How off would the tension be with a +/- 10 degree drop weight arm angle?

Discussion in 'Stringing Techniques / Stringing Machines' started by flargosa, Feb 21, 2013.

  1. flargosa

    flargosa New User

    Joined:
    May 3, 2010
    Messages:
    98
    How much tension variation within +/- 10 degree angle of the drop weight arm? Just wondering, cause I usually string my poly at 52 lbs with a not so horizontal drop weight arm on some pulls. :(
     
    Last edited: Feb 21, 2013
    #1
  2. rich s

    rich s Hall of Fame

    Joined:
    Feb 18, 2004
    Messages:
    2,539
    Location:
    ATL
    the variation would be +/-1.5% of the selected reference tension

    your tension applied would be as low as 51.2# at +/- 10* from horizontal.



    EDIT..... the variation would be +0/-1.5% not +/- 1.5% as the tension cannot be higher than the reference tension.... the tension only goes down as the bar deviates from horizontal.
     
    Last edited: Feb 22, 2013
    #2
  3. darklore009

    darklore009 Professional

    Joined:
    Feb 19, 2012
    Messages:
    1,481
    Location:
    In Your Dreams
    shouldnt worry about it too much. it's off by a small percentage. not a problem at all
     
    #3
  4. flargosa

    flargosa New User

    Joined:
    May 3, 2010
    Messages:
    98
    Ok so +/-1.5% that is about 3% difference between the highest to lowest tension. Seems perfectly acceptable. Thanks.
     
    #4
  5. Clintspin

    Clintspin Semi-Pro

    Joined:
    Jan 29, 2005
    Messages:
    776
    #5
  6. Irvin

    Irvin G.O.A.T.

    Joined:
    Mar 15, 2007
    Messages:
    12,077
    Location:
    Marietta, Ga
    Trig was a long time ago but cosine = adjacent side / Hypotenuse.

    Cosine 10 = 0.839

    Adjacent is the length of weight from pivot

    Hypotenuse is the length it should be for true reading

    Therefore your are about 16% off. Stringing at 52 lbs you would end with (tension = 0.839 x 52) about 44 lbs tension.

    EDIT: You are much better off if you can keep the angle under 5 degrees then there is little error at all.
     
    Last edited: Feb 21, 2013
    #6
  7. rich s

    rich s Hall of Fame

    Joined:
    Feb 18, 2004
    Messages:
    2,539
    Location:
    ATL
    Irvin not sure if you hit the wrong button on your calculator or looked at the wrong column in a trig table but ... cos10 = .9848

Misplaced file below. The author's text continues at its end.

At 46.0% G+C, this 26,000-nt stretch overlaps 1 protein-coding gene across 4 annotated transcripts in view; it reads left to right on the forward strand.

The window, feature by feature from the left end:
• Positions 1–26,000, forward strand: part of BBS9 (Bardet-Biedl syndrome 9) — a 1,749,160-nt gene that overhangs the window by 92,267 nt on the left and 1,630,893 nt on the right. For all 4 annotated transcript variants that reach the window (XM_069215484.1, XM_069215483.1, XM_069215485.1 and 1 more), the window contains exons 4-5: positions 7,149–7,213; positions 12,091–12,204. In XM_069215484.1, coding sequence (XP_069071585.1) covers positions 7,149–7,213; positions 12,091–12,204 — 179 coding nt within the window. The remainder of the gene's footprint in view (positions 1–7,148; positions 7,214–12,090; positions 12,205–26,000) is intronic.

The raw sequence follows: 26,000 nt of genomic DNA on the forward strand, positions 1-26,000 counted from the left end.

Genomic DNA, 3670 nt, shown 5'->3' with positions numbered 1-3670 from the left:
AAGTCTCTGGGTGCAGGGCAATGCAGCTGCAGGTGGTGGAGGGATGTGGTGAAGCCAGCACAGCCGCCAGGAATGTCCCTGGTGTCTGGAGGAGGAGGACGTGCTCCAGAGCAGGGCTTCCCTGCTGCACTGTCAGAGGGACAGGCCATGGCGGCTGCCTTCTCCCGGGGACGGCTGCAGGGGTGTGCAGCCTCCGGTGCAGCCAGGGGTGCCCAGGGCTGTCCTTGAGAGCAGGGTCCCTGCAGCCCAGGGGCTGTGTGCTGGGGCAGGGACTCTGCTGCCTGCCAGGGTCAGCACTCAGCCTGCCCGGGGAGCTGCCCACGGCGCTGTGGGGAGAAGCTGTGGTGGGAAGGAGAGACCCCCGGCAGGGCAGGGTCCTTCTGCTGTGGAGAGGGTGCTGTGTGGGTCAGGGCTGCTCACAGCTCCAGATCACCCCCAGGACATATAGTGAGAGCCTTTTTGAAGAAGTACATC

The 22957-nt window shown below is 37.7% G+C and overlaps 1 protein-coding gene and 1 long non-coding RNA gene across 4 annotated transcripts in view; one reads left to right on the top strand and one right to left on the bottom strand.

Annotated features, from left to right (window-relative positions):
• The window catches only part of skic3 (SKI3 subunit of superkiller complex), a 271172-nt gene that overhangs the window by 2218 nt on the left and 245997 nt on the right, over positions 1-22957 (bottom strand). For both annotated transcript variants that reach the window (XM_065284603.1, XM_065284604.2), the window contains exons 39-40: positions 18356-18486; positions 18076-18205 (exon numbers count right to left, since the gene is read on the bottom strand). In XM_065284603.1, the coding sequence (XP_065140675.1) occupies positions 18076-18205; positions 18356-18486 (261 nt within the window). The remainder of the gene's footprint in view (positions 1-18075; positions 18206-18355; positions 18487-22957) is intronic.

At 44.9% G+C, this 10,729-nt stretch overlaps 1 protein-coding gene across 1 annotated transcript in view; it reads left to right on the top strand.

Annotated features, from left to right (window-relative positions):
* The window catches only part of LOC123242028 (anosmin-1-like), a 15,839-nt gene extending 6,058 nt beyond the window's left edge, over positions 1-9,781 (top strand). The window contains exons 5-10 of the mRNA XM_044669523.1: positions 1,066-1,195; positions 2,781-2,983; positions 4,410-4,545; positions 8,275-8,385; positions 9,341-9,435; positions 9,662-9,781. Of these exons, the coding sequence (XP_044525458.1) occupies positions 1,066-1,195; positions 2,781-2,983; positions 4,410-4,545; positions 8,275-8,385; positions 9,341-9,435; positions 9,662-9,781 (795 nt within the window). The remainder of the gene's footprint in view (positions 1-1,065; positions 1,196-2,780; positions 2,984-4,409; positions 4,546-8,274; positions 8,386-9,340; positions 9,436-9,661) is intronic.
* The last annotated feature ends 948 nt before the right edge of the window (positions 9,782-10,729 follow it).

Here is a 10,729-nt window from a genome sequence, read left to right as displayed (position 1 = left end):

.985*52 = 51.2#

    cos^-1 (.839) is something like 33 degrees....

    unless you looked up the cos of 10 rads as opposed to 10 deg?

    rich
     
    Last edited: Feb 22, 2013
    #7
  8. Irvin

    Irvin G.O.A.T.

    Joined:
    Mar 15, 2007
    Messages:
    12,077
    Location:
    Marietta, Ga
    Oops I didn't use a calculator I used the Internet. I use the cosine 10 when I should have use the cosine 10 degrees. My bad. But still you are much better off keeping the angle under 5*. At 5* (cosine 5 degrees = 0.996) your error is a max of 0.2 lbs where 10* is 0.8 pounds.

    Not sure where this 10 degrees is coming from though. I know the Gamma X2 uses a ratchet with 36 steps I think that give you 10* (360/36.) But if you are let's say -8* below level and you take it up one step you should be around +2* so there should not be a problem getting under 5*. Or am I just wrong again? LOL

    EDIT: BTW thanks for catching me on that Rich
     
    Last edited: Feb 22, 2013
    #8
  9. rich s

    rich s Hall of Fame

    Joined:
    Feb 18, 2004
    Messages:
    2,539
    Location:
    ATL
    No problem Irvin...
     
    #9
  10. flargosa

    flargosa New User

    Joined:
    May 3, 2010
    Messages:
    98
    Thanks really glad to know +/- 10 degrees is still within acceptable range to me. Now I can worry less getting that arm perfectly horizontal knowing the tension variance very little.
     
    #10

Share This Page